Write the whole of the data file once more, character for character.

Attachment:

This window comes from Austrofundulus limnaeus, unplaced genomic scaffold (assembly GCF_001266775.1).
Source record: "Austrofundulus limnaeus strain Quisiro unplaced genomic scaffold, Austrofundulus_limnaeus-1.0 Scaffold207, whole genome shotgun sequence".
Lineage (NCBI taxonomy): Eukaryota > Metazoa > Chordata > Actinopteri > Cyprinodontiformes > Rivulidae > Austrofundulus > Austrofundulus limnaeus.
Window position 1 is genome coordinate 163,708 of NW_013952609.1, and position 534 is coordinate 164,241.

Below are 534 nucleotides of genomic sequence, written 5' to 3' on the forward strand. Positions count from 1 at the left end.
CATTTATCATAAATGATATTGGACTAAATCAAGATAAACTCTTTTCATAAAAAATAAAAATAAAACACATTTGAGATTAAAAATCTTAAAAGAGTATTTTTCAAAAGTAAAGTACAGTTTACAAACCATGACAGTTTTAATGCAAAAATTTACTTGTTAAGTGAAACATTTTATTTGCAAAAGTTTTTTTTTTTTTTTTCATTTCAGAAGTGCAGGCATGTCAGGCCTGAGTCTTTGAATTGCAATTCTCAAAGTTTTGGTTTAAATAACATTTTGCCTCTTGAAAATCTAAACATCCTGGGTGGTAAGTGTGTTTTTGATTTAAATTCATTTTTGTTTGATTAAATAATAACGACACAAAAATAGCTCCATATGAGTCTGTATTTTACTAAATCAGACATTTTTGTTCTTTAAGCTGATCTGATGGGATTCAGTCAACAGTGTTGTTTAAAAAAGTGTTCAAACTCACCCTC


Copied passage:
This window comes from Austrofundulus limnaeus, unplaced genomic scaffold (assembly GCF_001266775.1).
Source record: "Austrofundulus limnaeus strain Quisiro unplaced genomic scaffold, Austrofundulus_limnaeus-1.0 Scaffold207, whole genome shotgun sequence".
Lineage (NCBI taxonomy): Eukaryota > Metazoa > Chordata > Actinopteri > Cyprinodontiformes > Rivulidae > Austrofundulus > Austrofundulus limnaeus.
Window position 1 is genome coordinate 163,708 of NW_013952609.1, and position 534 is coordinate 164,241.

Below are 534 nucleotides of genomic sequence, written 5' to 3' on the forward strand. Positions count from 1 at the left end.
CATTTATCATAAATGATATTGGACTAAATCAAGATAAACTCTTTTCATAAAAAATAAAAATAAAACACATTTGAGATTAAAAATCTTAAAAGAGTATTTTTCAAAAGTAAAGTACAGTTTACAAACCATGACAGTTTTAATGCAAAAATTTACTTGTTAAGTGAAACATTTTATTTGCAAAAGTTTTTTTTTTTTTTTTCATTTCAGAAGTGCAGGCATGTCAGGCCTGAGTCTTTGAATTGCAATTCTCAAAGTTTTGGTTTAAATAACATTTTGCCTCTTGAAAATCTAAACATCCTGGGTGGTAAGTGTGTTTTTGATTTAAATTCATTTTTGTTTGATTAAATAATAACGACACAAAAATAGCTCCATATGAGTCTGTATTTTACTAAATCAGACATTTTTGTTCTTTAAGCTGATCTGATGGGATTCAGTCAACAGTGTTGTTTAAAAAAGTGTTCAAACTCACCCTC